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“Those of us who are into carriage history are well aware that a number of carriage manufacturers continued on to build bodies for automobiles as the carriage industry dwindled down. Probably the most notable is Brewster building the bodies for Rolls Royce. In that era, you would order an automobile from one of the more high-end automobile manufacturers, and this would consist of a rolling chassis (engine, drive train, fenders, and cowl). It would then be sent off to a coach builder, who would construct the wooden body onto the chassis.

“Although Pierce-Arrow of Buffalo, New York, built their own bodies, this particular vehicle was a special order. In talking with my boss, he informed me that this particular vehicle was ordered by the Kimball family as their personal vehicle. He also mentioned that there are only two of these Limousine-bodied cars in existence (I’m not sure of the boundaries of that statement). The other one is also a 1915 Pierce-Arrow, and who do you think it belonged to? Why, the Vanderbilts of course. It’s always amazing how the people from the carriage era continue to come back to us.”

Guest post from the CMA’s Mindy Groff …

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“Clearance” is not a word I typically associate with antique vehicles. So when I came across a catalog advertising the “Eighteenth Annual Clearance Sale of Seasonable Carriages,” I was intrigued.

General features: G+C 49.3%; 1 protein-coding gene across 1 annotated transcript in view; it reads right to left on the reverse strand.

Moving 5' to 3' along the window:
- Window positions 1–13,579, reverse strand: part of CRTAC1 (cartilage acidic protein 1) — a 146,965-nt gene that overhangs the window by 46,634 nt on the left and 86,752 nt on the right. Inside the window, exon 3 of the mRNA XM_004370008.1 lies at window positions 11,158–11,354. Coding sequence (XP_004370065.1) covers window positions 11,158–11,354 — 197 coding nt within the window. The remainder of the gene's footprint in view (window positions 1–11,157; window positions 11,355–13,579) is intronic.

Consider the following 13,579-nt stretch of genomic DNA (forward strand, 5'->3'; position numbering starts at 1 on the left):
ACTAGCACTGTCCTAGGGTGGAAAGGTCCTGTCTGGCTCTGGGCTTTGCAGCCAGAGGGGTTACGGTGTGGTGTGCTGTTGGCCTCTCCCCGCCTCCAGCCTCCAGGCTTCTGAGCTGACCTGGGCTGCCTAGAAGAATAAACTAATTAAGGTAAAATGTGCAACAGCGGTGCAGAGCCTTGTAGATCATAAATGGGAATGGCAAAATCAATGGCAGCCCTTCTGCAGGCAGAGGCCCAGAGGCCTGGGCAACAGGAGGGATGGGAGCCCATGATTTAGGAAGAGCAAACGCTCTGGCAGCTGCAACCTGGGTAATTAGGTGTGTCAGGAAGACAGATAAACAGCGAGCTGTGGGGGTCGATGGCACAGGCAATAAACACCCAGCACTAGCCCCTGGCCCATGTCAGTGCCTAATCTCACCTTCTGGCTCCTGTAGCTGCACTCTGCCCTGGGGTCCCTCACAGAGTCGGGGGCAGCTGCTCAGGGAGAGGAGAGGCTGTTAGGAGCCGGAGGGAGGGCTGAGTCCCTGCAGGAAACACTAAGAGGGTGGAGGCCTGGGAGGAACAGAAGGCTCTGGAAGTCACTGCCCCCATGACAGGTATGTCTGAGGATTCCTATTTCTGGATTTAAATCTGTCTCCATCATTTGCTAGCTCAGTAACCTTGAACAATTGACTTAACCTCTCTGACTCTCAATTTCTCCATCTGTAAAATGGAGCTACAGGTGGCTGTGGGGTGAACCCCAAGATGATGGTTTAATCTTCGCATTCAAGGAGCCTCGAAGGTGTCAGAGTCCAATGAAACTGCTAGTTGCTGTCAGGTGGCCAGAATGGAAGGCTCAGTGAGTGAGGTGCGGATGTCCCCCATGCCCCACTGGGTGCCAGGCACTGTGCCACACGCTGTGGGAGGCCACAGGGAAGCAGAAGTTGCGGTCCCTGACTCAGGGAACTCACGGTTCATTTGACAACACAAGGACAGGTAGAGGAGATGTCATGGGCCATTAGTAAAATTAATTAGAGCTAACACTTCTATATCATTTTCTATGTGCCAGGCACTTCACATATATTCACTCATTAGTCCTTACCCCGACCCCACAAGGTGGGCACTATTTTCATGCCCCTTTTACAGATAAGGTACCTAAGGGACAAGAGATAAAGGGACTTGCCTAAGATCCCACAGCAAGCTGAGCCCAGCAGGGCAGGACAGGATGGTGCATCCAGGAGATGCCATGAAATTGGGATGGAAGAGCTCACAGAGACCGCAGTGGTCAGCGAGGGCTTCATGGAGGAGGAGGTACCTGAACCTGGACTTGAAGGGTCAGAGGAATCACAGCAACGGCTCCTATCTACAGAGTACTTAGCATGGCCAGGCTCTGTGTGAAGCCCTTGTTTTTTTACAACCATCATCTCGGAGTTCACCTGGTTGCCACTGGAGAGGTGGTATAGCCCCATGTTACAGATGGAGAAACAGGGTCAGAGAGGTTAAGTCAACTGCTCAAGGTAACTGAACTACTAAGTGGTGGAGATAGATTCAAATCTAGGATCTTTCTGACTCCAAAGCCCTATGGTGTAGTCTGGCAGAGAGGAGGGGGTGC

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Henderson1

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Henderson2

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This booklet was printed in 1900 by the Henderson Bros. of North Cambridge, Massachusetts. The company was founded in 1856 by John J. Henderson and Robert Henderson. In addition to selling vehicles built by other companies, they also manufactured their own carriages and carriage parts.

According to the opening page, “the purpose of this booklet is to SAVE YOU MONEY, and at the same time reduce our stock quickly. We have reduced the prices on these carriages in some instances to one-third less than what we have been offering them for.” They boast that “we can supply you with any kind of a carriage or wagon that is in common use in this country, and at any price you wish to pay.” The reader is encouraged to “WRITE US NOW” to check availability and place an order. The carriage equivalent, it seems, to buying a used car today.